Mets: Daniel Murphy’s decision will set offseason in motion


Retooling the Mets this offseason won’t be easy — the process never is. But Daniel Murphy’s decision regarding whether or not to accept the Mets’ one-year qualifying offer should set the offseason in motion.

Teams never know when they’ll get another opportunity to play in a World Series, which is precisely why many (media and fans alike) implore organizations to seize the moment when presented with just that.  To this organization’s credit with respect to the 2015 season, they tried, and the effort was appreciated.

That said, this was only the Mets second playoff appearance since the Wilpons took over full control of the club.  Otherwise, it’s been 15 years since the Mets last lit the hot stove this late in the year, which is too long a stretch, and precisely why ownership and the front office need to expand their vision of the future.

That doesn’t mean abandoning their standard operational philosophy.  It simply means upper management needs to continue stepping up their game.  And why not?  They reset their own bar.  By their own timetable, the Mets’ rebuilding process has ended.   Competing for Wild Cards or a division flag have been trumped.  Moving forward, they now need an evolved comprehensive strategy specifically tailored for a return trip to next year’s Fall Classic.

By that, I mean refraining from entering the free agent market with such haste as they did last off-season when signing Michael Cuddyer, then waiting till the run on quality relief pitchers ended before swooping in for February’s leftovers as they did in each of the previous two off-seasons.

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A more representative plan is also in order, meaning a regression in financial policy will not do.

Focused on their outstanding debt issues while Sandy Alderson capably served as their front man, the Wilpons understandably reduced themselves into mere background figureheads for the better part of the last five seasons. There’s been no escaping the Mets/SNY dire finances.  Much of their debt has been refinanced many times over and stands poised to hamper operations for years to come.

July 31, 2015, however, was the day ownership finally stepped out from behind the proverbial curtain to reset the course of its own enterprise.  Ownership must now stand their ground, and translate July’s conviction into consistent forward moving action.  It’s called building upon success – requiring a spirit I’m sure their lenders and creditors would even find agreeable.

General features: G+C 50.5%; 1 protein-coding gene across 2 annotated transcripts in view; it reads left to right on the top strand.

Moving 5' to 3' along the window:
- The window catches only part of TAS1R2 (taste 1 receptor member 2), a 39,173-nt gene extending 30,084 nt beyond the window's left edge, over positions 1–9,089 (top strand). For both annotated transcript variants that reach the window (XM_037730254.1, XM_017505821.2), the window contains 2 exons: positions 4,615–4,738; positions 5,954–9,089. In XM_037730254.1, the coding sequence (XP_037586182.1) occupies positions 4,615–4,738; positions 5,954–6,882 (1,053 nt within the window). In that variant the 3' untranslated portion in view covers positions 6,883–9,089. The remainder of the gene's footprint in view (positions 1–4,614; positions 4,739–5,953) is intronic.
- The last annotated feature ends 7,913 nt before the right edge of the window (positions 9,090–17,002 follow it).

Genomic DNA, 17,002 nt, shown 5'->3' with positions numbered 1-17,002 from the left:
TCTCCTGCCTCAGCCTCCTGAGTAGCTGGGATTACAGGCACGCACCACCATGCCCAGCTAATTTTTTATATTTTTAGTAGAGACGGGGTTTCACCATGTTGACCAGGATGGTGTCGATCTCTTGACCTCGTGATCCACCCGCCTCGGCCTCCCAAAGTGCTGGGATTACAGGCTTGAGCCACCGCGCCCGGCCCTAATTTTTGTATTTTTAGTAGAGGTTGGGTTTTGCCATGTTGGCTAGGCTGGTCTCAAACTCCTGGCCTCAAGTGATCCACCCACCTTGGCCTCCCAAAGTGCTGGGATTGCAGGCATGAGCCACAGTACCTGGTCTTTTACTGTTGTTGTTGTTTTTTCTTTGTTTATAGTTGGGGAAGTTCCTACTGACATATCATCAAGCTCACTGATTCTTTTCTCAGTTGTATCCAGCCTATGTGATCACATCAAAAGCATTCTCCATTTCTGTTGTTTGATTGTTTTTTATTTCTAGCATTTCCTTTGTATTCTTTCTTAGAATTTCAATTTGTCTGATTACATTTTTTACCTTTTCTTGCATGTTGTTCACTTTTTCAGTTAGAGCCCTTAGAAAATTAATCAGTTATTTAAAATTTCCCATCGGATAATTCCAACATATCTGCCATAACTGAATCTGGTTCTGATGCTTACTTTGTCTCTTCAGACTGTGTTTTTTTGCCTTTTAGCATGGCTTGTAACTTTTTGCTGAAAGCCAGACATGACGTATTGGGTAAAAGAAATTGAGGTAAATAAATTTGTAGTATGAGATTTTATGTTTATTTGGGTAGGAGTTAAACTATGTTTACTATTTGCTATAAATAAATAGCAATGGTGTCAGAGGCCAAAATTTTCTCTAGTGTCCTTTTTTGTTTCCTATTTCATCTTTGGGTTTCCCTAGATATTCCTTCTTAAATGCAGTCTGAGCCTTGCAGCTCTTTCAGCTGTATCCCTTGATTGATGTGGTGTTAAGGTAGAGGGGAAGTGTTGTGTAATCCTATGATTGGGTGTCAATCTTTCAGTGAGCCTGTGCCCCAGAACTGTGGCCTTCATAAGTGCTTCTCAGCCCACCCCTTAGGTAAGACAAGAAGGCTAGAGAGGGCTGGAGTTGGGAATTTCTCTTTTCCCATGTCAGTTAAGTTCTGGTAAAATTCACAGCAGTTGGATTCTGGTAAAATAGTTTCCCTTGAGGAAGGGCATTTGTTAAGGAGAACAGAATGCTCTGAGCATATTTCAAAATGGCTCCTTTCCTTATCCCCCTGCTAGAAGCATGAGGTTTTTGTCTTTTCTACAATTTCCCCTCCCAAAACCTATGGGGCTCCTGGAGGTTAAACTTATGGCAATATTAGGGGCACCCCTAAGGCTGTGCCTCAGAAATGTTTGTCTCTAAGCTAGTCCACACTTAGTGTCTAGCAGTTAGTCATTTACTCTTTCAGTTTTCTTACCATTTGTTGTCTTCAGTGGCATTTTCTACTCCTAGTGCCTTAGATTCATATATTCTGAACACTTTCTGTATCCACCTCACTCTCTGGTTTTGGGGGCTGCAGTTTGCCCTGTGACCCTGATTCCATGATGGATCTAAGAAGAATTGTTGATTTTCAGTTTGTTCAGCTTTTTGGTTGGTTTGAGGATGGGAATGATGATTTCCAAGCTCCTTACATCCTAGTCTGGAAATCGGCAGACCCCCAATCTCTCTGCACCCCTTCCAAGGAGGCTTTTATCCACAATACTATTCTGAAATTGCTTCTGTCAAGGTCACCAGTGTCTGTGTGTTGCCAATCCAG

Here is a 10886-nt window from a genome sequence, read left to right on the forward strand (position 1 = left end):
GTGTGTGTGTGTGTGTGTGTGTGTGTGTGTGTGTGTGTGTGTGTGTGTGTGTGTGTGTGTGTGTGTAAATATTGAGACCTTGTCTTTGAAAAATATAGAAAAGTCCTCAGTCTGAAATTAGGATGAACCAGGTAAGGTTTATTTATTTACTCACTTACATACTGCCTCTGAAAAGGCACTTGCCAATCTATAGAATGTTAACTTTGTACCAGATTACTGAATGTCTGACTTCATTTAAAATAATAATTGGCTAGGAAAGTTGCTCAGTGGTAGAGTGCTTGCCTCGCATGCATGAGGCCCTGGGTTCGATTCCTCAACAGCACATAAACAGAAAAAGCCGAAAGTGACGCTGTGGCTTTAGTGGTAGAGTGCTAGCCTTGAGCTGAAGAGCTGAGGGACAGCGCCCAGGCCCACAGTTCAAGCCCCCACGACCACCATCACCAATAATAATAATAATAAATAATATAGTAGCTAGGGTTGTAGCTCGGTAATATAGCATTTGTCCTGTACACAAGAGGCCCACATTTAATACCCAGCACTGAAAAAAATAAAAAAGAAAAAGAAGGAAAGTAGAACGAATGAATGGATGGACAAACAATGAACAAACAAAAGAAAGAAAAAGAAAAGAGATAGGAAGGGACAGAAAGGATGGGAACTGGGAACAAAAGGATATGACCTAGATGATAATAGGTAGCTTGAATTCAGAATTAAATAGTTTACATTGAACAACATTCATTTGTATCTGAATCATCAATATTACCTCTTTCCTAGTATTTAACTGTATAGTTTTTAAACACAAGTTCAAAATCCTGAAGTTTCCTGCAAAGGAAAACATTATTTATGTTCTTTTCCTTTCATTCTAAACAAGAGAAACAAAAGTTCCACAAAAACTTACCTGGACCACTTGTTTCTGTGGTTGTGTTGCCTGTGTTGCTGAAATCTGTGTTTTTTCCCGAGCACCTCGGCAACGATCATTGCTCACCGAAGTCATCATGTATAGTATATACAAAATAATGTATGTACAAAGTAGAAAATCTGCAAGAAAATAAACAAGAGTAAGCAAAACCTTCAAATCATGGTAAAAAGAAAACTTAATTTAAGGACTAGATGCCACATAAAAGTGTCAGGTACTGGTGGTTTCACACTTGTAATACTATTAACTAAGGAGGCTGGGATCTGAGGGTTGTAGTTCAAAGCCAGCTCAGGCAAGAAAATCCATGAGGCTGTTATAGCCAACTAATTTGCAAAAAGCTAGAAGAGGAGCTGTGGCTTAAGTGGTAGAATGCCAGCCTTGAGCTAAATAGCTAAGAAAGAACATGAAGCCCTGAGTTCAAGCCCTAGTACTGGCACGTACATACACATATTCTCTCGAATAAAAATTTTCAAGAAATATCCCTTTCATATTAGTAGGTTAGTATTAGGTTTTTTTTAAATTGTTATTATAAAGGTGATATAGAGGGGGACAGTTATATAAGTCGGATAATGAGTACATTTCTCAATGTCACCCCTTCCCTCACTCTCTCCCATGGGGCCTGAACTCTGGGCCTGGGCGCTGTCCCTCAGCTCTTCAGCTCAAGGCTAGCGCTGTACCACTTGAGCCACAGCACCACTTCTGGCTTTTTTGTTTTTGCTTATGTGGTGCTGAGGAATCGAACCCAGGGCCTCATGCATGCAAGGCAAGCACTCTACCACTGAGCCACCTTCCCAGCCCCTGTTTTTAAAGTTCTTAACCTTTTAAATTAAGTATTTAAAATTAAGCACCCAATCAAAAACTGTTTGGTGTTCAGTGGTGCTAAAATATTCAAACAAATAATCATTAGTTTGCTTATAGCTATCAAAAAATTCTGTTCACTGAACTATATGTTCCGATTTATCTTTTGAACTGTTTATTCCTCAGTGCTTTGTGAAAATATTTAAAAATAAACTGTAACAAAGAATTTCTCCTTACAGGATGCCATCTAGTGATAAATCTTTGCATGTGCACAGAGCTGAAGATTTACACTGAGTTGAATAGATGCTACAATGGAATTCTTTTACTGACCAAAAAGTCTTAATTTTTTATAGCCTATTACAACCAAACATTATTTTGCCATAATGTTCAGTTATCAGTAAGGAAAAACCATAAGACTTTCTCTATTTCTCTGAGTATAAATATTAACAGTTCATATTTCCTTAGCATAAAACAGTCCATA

Sandy Alderson was quick, however, to offer a preemptive warning shortly after the World Series ended when he linked payroll right back to attendance again.

To that effect, Citi Field attendance figures continued trending positive after bottoming out three years ago.

  • 2009 – 3,168, 571 (5th of 16).
  • 2010 – 2,559,738 (8th of 16).
  • 2011 – 2,352, 596 (9th of 16).
  • 2012 – 2,242, 803 (11th of 16).
  • 2013 – 2,135,657 (13th of 15).
  • 2014 – 2,148,808 (13th of 15.)
  • 2015 – 2,569,753 (6th of 15).

The uptick from 2013 to 2014 was modest at best, and hardly enough to plan an off-season around.   Let’s just say it was enough to pay for Michael Cuddyer.  This year, however, fans posted Citi Field’s second highest attendance figure.  Winning the National League pennant will likely spark another measurable increase in next year’s attendance – with the extra revenue generated from an incremental ticket increase to boot.

Unfortunately, the business of baseball is never that straight forward.  Much of Sandy Alderson’s off-season strategy hinges on Daniel Murphy‘s decision to either accept or decline the club’s free agent qualifying offer.

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By Mets standards, the $15.8 million dollar figure set by MLB is prohibitive, but logic dictated the Mets risk extending Murphy an offer.  To date, no major league player has ever accepted, opting instead to enter the open market, which in turn would reward the Mets with a compensatory pick in next June’s amateur draft.

Murphy’s decision is due by the time baseball’s general managers meetings wrap up on Thursday.

If accepted, the Mets will have a 31-year old known commodity, but for nearly double what he earned in 2015.  In that scenario, our fan hopes will largely remain the same – that he out-hits his defensive and base-running liabilities.  If accepted, the Mets would also be afforded another season with which to further develop prospects Dilson Herrera, Amed Rosario, and Gavin Cecchini.  Add Wilmer Flores to the mix, and the Mets can potentially mix and match their next 2B/SS combo in time for 2017.

In either event, once Murphy renders a decision the Mets can then get on with settling their final 40-man roster which must be submitted by November 20 in advance of the December Rule-5 draft.

The free agency market will begin percolating with activity shortly thereafter.

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I’m waiting to see how many slots Sandy Alderson leaves available, if any, in order to accommodate potential acquisitions not already listed on the Mets 40-man roster.  It is then, I feel upper management will partly reveal their off-season ambitions, and financial capabilities (prior to arbitration factoring into their overall 2016 obligation).

Mets eligible for free agency:

Jerry Blevins, Tyler Clippard, Eric O’Flaherty, Bobby Parnell, Bartolo Colon, Juan Uribe, Kelly Johnson, Yoenis Cespedes, and the aforementioned Daniel Murphy.